I began this series before 2020 but have been going deeper in these months of the pandemic. This past year, many of us are examining the wounds and injustices perpetrated on black and brown people. Strong grass-roots movements are emerging–Black Lives Matter, Indigenous Rights, and the “Me Too” movement for women’s empowerment. The land we call “Maine” is the ancestral home of the tribes of the Abenaki confederation.
On a personal note, my family came to America in the late 19th and early 20th century. My ancestors were Jewish immigrants who left the Pale of Settlement in Europe where Jews were allowed to live, but with restrictions. They were denied many freedoms including the ability to live in safety, to work in various professions, or to own land. These traumas and deprivations drove my ancestors to leave the only world they knew. They crossed an ocean with next to nothing in their pockets. They carried hope in their hearts that life in a new land could be better. It is the classic immigrant story.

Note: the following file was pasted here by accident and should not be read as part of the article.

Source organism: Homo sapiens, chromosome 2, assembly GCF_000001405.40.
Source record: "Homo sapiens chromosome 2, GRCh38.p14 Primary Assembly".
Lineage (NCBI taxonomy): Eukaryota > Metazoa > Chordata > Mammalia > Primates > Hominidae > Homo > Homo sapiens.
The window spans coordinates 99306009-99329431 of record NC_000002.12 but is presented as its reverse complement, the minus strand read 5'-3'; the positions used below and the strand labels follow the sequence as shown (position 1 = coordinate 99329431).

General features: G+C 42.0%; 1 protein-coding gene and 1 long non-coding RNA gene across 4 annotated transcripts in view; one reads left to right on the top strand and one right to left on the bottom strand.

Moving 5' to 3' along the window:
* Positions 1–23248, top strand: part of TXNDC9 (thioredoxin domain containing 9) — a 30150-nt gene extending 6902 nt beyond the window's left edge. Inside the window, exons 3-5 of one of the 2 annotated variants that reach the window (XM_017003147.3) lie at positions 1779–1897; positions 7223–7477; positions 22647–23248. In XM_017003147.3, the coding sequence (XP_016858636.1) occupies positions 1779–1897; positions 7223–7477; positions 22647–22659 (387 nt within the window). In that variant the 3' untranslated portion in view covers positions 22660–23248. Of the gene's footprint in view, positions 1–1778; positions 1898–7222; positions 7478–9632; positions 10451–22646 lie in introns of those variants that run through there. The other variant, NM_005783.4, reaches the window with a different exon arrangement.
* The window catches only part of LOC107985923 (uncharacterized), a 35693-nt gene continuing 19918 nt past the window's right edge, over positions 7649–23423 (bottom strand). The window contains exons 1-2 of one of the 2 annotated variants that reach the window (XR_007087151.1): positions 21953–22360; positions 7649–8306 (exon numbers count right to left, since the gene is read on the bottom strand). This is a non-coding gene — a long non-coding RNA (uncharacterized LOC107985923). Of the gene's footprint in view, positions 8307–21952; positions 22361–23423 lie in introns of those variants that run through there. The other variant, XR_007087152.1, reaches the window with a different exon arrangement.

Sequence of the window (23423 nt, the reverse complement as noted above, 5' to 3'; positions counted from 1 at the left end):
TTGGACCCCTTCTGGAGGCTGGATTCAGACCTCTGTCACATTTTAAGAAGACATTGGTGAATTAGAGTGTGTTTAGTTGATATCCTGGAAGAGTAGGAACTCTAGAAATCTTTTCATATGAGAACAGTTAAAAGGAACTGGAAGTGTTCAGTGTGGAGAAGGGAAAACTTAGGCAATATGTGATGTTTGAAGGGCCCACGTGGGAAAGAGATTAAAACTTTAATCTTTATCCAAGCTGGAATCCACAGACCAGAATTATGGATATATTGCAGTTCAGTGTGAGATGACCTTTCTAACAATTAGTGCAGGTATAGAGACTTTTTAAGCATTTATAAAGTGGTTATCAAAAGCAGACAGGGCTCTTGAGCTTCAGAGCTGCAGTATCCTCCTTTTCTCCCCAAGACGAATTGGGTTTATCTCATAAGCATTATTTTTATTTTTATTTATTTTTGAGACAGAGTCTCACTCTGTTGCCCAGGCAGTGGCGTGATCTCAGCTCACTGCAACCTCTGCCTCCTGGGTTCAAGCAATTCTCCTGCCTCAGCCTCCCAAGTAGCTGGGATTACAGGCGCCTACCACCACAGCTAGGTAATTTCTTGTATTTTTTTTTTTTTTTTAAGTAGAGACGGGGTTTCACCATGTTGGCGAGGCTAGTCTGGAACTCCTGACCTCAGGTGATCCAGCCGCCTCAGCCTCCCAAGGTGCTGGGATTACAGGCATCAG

As individuals we cannot right the wrongs of the past. But by acknowledging them, we can begin to craft a new narrative, one that honors the multiple losses and tragedies and allows us to move forward together.